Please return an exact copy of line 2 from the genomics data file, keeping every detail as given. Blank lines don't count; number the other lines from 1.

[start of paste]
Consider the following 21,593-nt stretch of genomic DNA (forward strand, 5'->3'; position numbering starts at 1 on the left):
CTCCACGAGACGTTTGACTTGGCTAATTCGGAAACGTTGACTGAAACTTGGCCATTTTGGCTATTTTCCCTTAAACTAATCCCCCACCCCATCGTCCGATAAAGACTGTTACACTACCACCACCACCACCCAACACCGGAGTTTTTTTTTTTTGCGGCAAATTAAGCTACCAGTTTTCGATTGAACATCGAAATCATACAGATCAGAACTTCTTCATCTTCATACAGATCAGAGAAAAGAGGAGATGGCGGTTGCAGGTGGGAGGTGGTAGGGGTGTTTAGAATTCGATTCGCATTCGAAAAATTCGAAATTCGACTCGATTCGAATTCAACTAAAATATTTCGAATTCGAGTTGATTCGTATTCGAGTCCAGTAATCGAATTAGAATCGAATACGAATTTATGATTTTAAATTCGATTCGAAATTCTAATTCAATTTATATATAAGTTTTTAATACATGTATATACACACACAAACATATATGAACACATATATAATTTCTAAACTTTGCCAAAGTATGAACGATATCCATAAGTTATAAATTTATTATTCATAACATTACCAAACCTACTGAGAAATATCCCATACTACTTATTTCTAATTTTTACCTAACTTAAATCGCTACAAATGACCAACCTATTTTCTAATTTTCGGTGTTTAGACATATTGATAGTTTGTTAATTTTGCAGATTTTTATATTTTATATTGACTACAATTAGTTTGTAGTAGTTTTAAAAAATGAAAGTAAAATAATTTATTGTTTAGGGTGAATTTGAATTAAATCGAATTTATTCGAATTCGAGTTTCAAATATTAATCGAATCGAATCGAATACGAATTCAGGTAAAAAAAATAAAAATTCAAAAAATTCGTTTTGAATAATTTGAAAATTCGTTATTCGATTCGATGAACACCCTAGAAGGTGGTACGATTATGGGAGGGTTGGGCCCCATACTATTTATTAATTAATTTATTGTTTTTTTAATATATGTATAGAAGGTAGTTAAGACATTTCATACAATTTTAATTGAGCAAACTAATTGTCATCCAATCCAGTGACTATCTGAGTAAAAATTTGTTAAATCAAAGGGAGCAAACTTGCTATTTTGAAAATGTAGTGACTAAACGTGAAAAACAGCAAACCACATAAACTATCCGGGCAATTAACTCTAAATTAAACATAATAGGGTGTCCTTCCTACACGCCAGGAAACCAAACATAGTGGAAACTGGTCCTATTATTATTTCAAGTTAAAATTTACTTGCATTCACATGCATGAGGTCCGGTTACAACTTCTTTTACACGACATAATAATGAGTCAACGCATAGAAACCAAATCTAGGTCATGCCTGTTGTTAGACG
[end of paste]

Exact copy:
CTCCACGAGACGTTTGACTTGGCTAATTCGGAAACGTTGACTGAAACTTGGCCATTTTGGCTATTTTCCCTTAAACTAATCCCCCACCCCATCGTCCGATAAAGACTGTTACACTACCACCACCACCACCCAACACCGGAGTTTTTTTTTTTTGCGGCAAATTAAGCTACCAGTTTTCGATTGAACATCGAAATCATACAGATCAGAACTTCTTCATCTTCATACAGATCAGAGAAAAGAGGAGATGGCGGTTGCAGGTGGGAGGTGGTAGGGGTGTTTAGAATTCGATTCGCATTCGAAAAATTCGAAATTCGACTCGATTCGAATTCAACTAAAATATTTCGAATTCGAGTTGATTCGTATTCGAGTCCAGTAATCGAATTAGAATCGAATACGAATTTATGATTTTAAATTCGATTCGAAATTCTAATTCAATTTATATATAAGTTTTTAATACATGTATATACACACACAAACATATATGAACACATATATAATTTCTAAACTTTGCCAAAGTATGAACGATATCCATAAGTTATAAATTTATTATTCATAACATTACCAAACCTACTGAGAAATATCCCATACTACTTATTTCTAATTTTTACCTAACTTAAATCGCTACAAATGACCAACCTATTTTCTAATTTTCGGTGTTTAGACATATTGATAGTTTGTTAATTTTGCAGATTTTTATATTTTATATTGACTACAATTAGTTTGTAGTAGTTTTAAAAAATGAAAGTAAAATAATTTATTGTTTAGGGTGAATTTGAATTAAATCGAATTTATTCGAATTCGAGTTTCAAATATTAATCGAATCGAATCGAATACGAATTCAGGTAAAAAAAATAAAAATTCAAAAAATTCGTTTTGAATAATTTGAAAATTCGTTATTCGATTCGATGAACACCCTAGAAGGTGGTACGATTATGGGAGGGTTGGGCCCCATACTATTTATTAATTAATTTATTGTTTTTTTAATATATGTATAGAAGGTAGTTAAGACATTTCATACAATTTTAATTGAGCAAACTAATTGTCATCCAATCCAGTGACTATCTGAGTAAAAATTTGTTAAATCAAAGGGAGCAAACTTGCTATTTTGAAAATGTAGTGACTAAACGTGAAAAACAGCAAACCACATAAACTATCCGGGCAATTAACTCTAAATTAAACATAATAGGGTGTCCTTCCTACACGCCAGGAAACCAAACATAGTGGAAACTGGTCCTATTATTATTTCAAGTTAAAATTTACTTGCATTCACATGCATGAGGTCCGGTTACAACTTCTTTTACACGACATAATAATGAGTCAACGCATAGAAACCAAATCTAGGTCATGCCTGTTGTTAGACG